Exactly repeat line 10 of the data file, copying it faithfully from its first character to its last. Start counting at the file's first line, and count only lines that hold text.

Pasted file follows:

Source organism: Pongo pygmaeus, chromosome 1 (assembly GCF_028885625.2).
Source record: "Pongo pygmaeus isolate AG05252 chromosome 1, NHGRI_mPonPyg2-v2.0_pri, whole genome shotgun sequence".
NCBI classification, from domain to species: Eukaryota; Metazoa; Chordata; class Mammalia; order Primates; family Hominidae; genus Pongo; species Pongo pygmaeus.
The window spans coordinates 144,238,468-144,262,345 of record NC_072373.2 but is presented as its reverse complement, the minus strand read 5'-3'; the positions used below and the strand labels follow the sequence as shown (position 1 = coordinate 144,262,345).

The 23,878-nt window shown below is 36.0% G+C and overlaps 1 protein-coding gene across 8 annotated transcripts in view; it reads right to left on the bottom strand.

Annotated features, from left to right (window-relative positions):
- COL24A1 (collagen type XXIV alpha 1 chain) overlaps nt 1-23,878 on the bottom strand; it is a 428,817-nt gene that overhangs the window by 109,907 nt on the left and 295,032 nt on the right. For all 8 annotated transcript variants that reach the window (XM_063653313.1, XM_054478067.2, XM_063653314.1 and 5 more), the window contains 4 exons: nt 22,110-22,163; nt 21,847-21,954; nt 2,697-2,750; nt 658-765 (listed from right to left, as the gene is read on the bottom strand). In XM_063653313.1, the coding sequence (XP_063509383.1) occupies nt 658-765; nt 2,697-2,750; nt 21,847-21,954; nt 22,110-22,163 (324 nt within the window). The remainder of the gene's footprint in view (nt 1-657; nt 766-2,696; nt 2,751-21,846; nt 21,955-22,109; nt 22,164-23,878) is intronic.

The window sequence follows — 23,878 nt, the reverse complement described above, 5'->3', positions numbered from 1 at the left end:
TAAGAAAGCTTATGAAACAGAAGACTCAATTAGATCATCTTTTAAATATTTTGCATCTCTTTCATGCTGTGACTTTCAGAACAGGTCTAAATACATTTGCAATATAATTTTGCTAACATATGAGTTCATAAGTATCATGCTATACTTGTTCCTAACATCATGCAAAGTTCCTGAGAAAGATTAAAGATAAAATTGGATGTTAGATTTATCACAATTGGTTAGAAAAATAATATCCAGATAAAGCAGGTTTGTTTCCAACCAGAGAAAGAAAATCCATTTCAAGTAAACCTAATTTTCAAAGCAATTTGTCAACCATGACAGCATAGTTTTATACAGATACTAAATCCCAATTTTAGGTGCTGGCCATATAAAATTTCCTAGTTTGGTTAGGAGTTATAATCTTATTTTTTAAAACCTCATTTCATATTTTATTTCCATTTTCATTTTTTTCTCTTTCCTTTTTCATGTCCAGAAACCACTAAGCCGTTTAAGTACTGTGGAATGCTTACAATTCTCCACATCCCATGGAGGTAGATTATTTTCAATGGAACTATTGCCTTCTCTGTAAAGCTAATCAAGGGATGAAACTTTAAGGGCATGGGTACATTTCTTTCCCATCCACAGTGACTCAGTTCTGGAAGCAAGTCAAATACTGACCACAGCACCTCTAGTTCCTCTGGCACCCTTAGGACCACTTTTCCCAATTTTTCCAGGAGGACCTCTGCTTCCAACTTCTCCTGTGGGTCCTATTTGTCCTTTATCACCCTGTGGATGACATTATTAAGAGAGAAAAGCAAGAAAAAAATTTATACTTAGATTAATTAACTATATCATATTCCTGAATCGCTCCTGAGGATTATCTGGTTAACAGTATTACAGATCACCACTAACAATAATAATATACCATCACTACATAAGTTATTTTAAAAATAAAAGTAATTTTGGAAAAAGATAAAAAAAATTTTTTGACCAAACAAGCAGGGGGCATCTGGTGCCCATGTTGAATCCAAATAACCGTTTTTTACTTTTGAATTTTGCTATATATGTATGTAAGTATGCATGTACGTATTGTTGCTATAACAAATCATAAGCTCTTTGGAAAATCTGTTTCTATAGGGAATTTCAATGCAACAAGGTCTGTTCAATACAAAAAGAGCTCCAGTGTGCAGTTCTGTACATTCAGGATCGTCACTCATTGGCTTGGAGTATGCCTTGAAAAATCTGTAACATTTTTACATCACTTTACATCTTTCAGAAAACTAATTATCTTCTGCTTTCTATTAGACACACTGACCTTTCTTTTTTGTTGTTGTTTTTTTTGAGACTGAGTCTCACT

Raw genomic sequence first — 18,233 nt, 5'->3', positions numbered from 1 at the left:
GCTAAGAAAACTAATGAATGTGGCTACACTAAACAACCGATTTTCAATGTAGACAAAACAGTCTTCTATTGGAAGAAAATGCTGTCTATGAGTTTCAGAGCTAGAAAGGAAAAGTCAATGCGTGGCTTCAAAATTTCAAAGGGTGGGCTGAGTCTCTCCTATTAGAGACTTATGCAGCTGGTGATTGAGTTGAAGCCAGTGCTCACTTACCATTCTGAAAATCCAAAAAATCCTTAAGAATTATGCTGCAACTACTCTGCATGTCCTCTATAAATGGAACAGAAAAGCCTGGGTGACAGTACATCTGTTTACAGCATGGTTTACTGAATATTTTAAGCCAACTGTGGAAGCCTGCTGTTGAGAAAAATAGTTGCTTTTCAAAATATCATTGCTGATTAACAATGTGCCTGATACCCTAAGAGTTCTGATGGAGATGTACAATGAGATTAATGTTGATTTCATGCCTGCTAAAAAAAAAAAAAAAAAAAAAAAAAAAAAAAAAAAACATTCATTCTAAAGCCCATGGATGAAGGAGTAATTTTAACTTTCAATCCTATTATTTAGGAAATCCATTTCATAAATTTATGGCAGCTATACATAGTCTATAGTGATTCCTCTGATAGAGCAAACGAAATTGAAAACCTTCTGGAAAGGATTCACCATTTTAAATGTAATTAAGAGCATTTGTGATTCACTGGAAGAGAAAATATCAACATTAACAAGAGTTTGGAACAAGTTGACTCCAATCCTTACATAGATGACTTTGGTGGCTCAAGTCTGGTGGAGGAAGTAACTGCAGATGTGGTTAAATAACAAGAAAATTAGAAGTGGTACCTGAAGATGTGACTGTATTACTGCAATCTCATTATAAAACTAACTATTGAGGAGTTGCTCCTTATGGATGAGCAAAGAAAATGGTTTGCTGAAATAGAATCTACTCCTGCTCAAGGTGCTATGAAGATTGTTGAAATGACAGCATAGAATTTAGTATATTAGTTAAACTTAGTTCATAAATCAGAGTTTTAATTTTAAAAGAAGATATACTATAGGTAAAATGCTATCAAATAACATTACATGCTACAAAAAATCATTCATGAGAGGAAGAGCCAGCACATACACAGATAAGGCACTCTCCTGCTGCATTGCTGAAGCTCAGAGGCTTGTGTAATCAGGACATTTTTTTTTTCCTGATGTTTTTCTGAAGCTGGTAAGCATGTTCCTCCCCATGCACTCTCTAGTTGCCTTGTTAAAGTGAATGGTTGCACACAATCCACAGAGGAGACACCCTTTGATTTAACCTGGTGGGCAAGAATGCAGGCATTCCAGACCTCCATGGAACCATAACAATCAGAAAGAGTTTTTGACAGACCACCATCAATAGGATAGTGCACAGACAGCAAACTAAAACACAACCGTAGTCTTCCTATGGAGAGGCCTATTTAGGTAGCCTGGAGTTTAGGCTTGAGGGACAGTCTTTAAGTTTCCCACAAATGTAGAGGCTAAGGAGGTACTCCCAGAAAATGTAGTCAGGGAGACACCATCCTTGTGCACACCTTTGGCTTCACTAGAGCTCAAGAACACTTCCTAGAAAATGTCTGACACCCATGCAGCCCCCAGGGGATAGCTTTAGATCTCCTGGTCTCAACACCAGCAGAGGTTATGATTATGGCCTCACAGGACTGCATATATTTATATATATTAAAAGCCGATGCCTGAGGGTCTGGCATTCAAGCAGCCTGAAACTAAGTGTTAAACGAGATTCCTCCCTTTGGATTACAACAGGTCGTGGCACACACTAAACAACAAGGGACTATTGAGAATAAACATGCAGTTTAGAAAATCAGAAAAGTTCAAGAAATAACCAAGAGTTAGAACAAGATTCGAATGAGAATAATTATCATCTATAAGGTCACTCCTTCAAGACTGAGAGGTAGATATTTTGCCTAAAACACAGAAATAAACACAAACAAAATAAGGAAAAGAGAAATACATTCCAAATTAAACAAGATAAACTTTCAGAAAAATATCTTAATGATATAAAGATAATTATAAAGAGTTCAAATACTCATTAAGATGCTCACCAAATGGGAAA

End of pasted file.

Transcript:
Raw genomic sequence first — 18,233 nt, 5'->3', positions numbered from 1 at the left: